Forty-seven patients and 21 carers were recruited to the study. The average age of patients at the time of stroke was 72 years. Patients were, on average, 7–8 months post stroke at the time of assessment. Of the original 16 members of staff recruited to the study, 12 completed at least one assessment. Four were unable to carry out an assessment due to time constraints. Patients waited, on average, 37 days from recruitment to assessment; six patients waited more than 100 days.
Analysis of care plans
For each of the 47 patients assessed, a 16-item care plan had been completed. This included all problem areas except carer social/emotional needs. An ‘other’ section was included on the care plan. A total of 201 problems had been identified (an average of four stroke-related problems per patient) and an associated 175 actions recorded. The most commonly identified problems were in the areas of mobility/falls and personal hygiene (). The largest discrepancies between problems identified and responses recorded occurred in the problem areas of pain (67% response) and cognition (33% response).
Number of patient problems identified and actioned.
Nineteen carers were assessed using an 11-item care plan. Two carers were not present at the time of assessment. In total, 18 carer-specific problems were identified and 15 actions recorded. Carers most commonly reported problems related to mood and social life, patient handling, and falls management (general health [n = 1]; transport [n = 1]; house and home [n = 1]; mobility and falls [n = 5]; personal hygiene [n = 3]; carer emotional/social needs [n = 7].
Survey of unmet needs
The 3-month follow-up survey found that of the 219 patient and carer problems identified at assessment, 54 (25%) problems still existed. The majority of these persisting problems (39/54) had actions recorded against them. Those that did not have a recorded action were twice as likely to persist 3 months after the assessment compared with problems that were acted upon (52 versus 21% of remaining problems). A further 97 new areas of unmet need were also identified but no action was taken regarding these.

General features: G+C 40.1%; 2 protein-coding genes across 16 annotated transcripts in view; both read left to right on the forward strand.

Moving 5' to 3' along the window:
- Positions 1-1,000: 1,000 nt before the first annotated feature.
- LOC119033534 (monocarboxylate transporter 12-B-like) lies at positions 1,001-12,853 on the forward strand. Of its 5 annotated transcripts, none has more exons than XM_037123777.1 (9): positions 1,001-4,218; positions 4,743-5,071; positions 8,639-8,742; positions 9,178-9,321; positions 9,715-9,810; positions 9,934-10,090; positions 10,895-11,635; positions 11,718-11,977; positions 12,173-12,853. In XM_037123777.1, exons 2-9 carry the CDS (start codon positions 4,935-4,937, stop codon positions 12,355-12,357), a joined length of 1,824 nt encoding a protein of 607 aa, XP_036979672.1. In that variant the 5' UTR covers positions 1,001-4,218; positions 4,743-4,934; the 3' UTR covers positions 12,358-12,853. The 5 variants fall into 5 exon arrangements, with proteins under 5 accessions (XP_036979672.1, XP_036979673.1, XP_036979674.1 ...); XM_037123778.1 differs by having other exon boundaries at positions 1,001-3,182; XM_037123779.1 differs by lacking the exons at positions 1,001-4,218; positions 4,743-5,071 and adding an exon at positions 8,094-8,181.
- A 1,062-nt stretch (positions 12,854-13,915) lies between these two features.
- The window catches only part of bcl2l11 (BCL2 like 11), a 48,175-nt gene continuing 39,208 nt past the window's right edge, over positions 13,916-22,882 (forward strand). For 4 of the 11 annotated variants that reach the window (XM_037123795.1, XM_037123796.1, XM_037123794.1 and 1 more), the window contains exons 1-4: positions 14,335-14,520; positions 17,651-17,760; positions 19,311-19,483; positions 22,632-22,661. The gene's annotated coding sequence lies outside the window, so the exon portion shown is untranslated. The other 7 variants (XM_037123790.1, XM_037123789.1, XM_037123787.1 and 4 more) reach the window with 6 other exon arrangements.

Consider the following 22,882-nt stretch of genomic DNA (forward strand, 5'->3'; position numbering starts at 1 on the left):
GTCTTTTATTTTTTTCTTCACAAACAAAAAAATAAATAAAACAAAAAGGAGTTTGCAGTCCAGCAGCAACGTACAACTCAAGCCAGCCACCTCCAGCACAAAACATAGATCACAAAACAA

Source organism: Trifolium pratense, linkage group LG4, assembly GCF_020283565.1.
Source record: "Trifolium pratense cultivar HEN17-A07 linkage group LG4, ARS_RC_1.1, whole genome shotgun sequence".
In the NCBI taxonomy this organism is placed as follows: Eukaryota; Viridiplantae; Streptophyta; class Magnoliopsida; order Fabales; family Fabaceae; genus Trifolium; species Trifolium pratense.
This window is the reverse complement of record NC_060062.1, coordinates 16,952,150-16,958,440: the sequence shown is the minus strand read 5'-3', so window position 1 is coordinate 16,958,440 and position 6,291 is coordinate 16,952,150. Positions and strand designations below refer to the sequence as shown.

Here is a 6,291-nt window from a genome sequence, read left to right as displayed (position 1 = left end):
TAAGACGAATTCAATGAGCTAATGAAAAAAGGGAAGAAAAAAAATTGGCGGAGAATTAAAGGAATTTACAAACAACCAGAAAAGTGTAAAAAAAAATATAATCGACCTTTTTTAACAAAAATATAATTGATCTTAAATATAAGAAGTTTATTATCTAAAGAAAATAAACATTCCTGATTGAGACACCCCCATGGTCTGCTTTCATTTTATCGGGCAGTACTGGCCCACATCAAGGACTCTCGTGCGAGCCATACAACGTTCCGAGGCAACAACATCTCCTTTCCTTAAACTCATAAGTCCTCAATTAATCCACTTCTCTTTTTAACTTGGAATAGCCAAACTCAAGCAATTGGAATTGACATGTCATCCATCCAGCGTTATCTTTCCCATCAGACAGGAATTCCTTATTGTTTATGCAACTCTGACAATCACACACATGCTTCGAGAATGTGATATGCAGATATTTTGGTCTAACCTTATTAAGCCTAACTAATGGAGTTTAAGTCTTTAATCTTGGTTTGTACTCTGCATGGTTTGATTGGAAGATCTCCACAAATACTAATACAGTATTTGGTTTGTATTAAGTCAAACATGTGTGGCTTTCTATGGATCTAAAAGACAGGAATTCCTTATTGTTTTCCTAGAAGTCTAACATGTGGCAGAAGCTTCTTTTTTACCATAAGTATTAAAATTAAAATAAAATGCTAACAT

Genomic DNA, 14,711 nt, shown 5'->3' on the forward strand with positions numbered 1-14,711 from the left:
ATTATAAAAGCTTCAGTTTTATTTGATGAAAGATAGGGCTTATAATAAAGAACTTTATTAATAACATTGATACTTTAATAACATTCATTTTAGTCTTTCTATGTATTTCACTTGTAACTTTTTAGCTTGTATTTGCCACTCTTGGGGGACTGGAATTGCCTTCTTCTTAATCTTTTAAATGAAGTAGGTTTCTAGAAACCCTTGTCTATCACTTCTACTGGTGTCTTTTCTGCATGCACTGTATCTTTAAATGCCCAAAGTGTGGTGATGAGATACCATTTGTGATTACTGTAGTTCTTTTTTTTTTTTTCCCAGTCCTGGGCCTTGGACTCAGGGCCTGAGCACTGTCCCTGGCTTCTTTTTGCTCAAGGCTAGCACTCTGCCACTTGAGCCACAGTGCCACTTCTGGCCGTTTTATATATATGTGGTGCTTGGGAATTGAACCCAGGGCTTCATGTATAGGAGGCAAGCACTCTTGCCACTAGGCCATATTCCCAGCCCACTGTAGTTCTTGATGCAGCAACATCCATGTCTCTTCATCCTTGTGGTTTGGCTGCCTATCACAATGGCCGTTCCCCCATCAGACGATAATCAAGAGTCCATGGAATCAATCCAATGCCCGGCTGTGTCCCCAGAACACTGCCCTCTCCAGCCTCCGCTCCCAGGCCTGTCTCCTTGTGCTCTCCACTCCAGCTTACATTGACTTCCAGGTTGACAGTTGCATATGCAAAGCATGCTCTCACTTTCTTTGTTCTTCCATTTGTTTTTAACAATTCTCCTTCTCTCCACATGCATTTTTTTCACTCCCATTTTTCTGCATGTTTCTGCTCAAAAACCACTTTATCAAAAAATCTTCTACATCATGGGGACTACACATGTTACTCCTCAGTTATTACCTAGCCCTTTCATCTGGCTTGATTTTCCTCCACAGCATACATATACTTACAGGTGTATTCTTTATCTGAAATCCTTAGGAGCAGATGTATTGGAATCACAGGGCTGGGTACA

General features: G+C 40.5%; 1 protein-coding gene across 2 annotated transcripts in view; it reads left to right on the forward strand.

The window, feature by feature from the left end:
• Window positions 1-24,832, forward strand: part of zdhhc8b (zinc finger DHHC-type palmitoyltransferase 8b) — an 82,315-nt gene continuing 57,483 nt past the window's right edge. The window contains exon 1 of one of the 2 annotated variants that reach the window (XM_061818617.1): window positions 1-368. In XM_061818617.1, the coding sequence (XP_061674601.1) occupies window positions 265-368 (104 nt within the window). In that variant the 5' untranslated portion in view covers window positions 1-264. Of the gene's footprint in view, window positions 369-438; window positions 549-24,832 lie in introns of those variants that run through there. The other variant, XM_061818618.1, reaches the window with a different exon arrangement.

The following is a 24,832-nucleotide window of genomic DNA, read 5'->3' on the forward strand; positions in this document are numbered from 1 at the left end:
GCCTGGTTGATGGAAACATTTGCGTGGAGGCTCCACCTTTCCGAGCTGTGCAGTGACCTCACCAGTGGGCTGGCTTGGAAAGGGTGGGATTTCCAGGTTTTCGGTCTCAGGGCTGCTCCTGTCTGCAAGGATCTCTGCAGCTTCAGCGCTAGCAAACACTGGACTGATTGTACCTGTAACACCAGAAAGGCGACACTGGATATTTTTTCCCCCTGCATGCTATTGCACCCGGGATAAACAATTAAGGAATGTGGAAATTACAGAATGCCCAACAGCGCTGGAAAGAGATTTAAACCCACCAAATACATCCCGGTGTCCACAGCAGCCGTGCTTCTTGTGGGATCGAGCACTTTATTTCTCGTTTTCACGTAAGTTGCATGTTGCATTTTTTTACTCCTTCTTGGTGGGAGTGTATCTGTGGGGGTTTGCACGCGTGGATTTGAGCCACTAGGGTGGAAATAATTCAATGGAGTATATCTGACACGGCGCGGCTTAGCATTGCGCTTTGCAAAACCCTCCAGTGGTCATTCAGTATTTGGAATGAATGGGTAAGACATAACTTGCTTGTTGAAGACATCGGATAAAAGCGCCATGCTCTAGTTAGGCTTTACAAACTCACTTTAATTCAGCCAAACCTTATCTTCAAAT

Views of participating staff
The questionnaire was completed after 23 assessments. The average time to complete an assessment was 1 hour and 45 minutes (range = 1–4 hours). This was regarded as acceptable, although one staff member did remark that this was only because it was a ‘one-off’.
All responders who completed a questionnaire reported that the time taken to do follow-up work was acceptable. Two people reported that they found the manual difficult to use, mainly due to their unfamiliarity with the document. The reference guides were, in general, regarded as useful, however one person found them difficult to use. In seven assessments, staff members indicated that they were unsure about the adequacy of their skills.
The debriefing sessions provided a more informal forum, enabling staff to discuss their experiences and voice their opinions on the care model. The most prominent observation from the sessions was the attitudinal shift among staff that occurred during the period of study. Initial scepticism regarding the added value of the model over existing assessments was replaced with a general appreciation of the need for a systematic approach to the long-term management of patients who had had a stroke.
As anticipated, there was a general tendency for professional background to influence the approach to delivering the model. Not all staff members worked outside their usual skill base and in feedback sessions there was debate over the different approaches that could have been taken to specific problems. All staff members acknowledged specific gaps in their skill base and appreciated the training provided. The general perception among them was that patients and carers valued their assessments.
An additional development to the model was the construction of a patient and carer checklist. This was given to the patients and carers before, or at, their appointment. Staff members, patients, and carers all found this useful.
Patient and carer interviews
Seven patient/carer qualitative interviews were conducted. The patients were, on average, 7–8 months post-stroke at the time of assessment. The main view expressed was that the assessments had been of limited value and the interviews were used as an opportunity for the patients and carers to expound on ongoing problems. Patients had varying expectations about how the service might have helped them; three reported that they had expected more from the service in terms of providing reassurance and aiding coping, while a fourth patient envisaged little benefit.
The general consensus among the limited number of patients and carers interviewed was that the assessment might have been more beneficial had it been conducted sooner after discharge from hospital. The need for more contact and continuity was an issue.
One assessment question, on sexual problems, had been embarrassing to two patients. In addition, there was evidence from three interviews that advice and information provided by the assessor for particular problems had not been utilised by the patient or carer, such that these problems had not been resolved. No reason was given for their rejection of the advice.
Three patients stated that they had appreciated having someone to visit who showed interest in their problems. One found the contact helpful in a ‘supportive way’, while another described satisfaction associated with information provision, benefits advice, and support in liaising with the GP.